SCHOOL DISTRICTS ‑- CONSOLIDATION ‑- ELECTION
To validate a proposed consolidation of whole existing school districts with part of an existing district, an election is required to obtain majority vote of the electors of each whole district separately and a majority vote of the electors of the part district residing within the proposed new district.
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January 17, 1955
Honorable Dale McMullen
State Senator, 17th District
Vancouver, Washington Cite as: AGO 55-57 No. 9
In your letter of December 17, 1954, you requested our opinion regarding the consolidation of school districts under chapter 266, Laws of 1947. The precise issue presented by your inquiry is what procedure must be followed in voting upon a proposed consolidation of existing school districts where the consolidation includes a part of another school district.
In our opinion an election must be held to secure (1) a majority vote of the qualified voters in the whole existing school districts to be included in the consolidation and, (2) a majority vote of those voters in the part of an existing school district within the limits of the proposed consolidated district.
A petition was submitted to the county committee on school district organization seeking the creation of a new district to comprise two whole districts and a part of another district in conformance with the provisions of chapter 266, Laws of 1947. Section 4 of that act authorizes the consolidation of districts and parts of districts. The question presented relates to the procedure to be followed in conducting an election in the part of the district intended to be included in the consolidation.
[[Orig. Op. Page 2]]
RCW 28.57.070 (§ 1, chapter 87, Laws of 1951) requires that a special election of the voters residing within the territory of the proposed new district be held to approve or reject the proposed consolidation.
RCW 28.57.090 (§ 21, chapter 266, Laws of 1947) provides, in part, as follows:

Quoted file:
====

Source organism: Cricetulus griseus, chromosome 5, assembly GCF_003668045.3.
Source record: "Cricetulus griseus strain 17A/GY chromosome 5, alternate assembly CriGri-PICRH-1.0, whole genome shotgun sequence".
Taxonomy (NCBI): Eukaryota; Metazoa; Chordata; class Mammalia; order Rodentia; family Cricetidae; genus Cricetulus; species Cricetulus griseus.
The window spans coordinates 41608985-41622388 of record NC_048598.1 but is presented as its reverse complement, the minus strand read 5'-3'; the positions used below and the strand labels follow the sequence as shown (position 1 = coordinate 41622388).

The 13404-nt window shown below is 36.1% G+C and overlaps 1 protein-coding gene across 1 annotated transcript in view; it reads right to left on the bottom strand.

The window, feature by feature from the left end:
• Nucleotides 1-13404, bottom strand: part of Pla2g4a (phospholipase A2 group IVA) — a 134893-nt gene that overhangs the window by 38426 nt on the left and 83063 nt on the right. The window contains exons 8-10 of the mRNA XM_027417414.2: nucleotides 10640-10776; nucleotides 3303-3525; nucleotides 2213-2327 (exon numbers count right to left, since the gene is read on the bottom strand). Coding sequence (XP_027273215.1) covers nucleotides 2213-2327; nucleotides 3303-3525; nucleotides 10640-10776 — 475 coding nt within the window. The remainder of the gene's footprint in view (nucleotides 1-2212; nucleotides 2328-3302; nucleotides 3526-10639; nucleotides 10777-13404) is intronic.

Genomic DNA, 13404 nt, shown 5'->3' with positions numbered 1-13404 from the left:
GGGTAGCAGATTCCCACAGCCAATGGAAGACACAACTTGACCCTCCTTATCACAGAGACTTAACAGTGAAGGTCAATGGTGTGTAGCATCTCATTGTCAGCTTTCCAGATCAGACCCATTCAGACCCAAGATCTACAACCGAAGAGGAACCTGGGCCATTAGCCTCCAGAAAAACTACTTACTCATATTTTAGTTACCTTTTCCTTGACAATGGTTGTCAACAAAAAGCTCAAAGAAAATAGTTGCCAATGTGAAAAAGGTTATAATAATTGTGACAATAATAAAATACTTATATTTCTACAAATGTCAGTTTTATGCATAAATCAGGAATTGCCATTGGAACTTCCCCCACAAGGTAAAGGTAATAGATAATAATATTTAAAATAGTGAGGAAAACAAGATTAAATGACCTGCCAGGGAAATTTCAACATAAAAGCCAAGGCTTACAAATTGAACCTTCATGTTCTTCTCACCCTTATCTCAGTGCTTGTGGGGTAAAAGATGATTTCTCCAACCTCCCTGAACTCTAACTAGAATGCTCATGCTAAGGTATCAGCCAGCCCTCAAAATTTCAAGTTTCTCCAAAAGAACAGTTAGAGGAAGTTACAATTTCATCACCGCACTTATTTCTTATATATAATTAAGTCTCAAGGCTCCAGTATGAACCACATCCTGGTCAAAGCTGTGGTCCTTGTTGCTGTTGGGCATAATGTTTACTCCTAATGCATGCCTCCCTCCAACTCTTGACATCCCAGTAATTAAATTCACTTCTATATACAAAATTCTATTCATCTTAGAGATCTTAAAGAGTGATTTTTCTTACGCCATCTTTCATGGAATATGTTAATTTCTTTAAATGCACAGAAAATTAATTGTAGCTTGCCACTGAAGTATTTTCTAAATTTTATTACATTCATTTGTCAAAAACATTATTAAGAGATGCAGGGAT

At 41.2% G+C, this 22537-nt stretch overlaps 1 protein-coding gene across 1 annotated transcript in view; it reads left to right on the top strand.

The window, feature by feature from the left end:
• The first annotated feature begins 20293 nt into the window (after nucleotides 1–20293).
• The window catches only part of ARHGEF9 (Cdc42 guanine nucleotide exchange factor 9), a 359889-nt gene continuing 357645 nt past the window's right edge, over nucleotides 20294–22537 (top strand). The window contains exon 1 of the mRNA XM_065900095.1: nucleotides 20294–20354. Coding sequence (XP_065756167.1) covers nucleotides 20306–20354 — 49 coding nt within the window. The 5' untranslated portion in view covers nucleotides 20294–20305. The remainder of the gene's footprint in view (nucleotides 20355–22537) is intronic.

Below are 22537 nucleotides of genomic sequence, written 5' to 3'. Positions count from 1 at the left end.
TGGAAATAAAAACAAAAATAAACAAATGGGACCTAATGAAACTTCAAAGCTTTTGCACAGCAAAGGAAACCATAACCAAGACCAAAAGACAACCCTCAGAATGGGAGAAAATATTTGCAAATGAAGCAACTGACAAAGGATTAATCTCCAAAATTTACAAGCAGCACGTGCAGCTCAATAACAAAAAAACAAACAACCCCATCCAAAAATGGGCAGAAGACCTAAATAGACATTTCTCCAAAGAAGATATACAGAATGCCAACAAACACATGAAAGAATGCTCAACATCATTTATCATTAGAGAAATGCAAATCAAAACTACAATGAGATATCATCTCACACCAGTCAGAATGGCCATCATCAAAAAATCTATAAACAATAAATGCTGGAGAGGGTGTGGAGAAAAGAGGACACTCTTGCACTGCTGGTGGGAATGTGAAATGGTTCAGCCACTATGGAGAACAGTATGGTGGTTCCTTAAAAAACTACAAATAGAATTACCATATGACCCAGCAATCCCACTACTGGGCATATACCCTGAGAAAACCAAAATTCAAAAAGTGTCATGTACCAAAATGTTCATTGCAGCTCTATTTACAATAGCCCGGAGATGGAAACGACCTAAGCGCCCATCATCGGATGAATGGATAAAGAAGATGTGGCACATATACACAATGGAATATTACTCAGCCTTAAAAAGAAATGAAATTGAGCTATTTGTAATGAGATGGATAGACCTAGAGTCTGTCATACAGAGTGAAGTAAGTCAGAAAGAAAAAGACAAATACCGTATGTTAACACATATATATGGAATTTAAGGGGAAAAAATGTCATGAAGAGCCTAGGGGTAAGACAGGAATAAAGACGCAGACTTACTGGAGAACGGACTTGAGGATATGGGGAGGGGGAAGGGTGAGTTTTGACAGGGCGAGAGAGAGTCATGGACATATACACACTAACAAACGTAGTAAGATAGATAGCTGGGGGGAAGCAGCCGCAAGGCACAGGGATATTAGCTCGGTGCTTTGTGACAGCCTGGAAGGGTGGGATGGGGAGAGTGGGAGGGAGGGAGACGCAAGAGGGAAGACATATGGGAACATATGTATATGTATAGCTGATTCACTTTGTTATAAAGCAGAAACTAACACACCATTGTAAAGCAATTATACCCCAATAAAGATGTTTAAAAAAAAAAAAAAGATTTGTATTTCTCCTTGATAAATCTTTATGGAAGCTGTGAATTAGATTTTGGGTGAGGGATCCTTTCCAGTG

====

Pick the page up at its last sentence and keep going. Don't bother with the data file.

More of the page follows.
"Whenever a special election is held, pursuant to the provisions of this chapter, to vote on the formation of a proposed new school district, the votes cast by the voters in each component district shall be tabulated separately and the proposition shall be considered approved only if it receives a majority of the votes cast in each separate district voting thereon. * * *"
A recent opinion of this office, AGO 51-53 No. 359 [[to Pearl A. Wanamaker, State Superintendent of Public Instruction on August 1, 1952]], held that under these provisions, only the voters residing within the territory of the proposed new district are entitled to vote to establish a new consolidated school district. The opinion citedState ex rel. Winters v. Steele, 37 Wn. (2d) 434 441, 224 P. (2d) 332, which by dictum referred to the statute as follows:
"* * * If the county committee approves a proposal concerning the formation of a new school district, a special election of the voters residing within the territory of the proposed new district is held for the purpose of affording the voters an opportunity to approve or reject such proposal. * * *"
Therefore, in order that we may give effect to the intention of the legislature in allowing parts of districts to be included in the consolidation with whole districts, it is our opinion that:
(1) A majority vote of all the qualified voters within each whole existing district consolidated, and
[[Orig. Op. Page 3]]
(2) a majority vote of the qualified voters living within the part of a district to be included in the consolidation, will be necessary to validate the proposed consolidation.
Very truly yours,
EDWARD M. LANE
Assistant Attorney General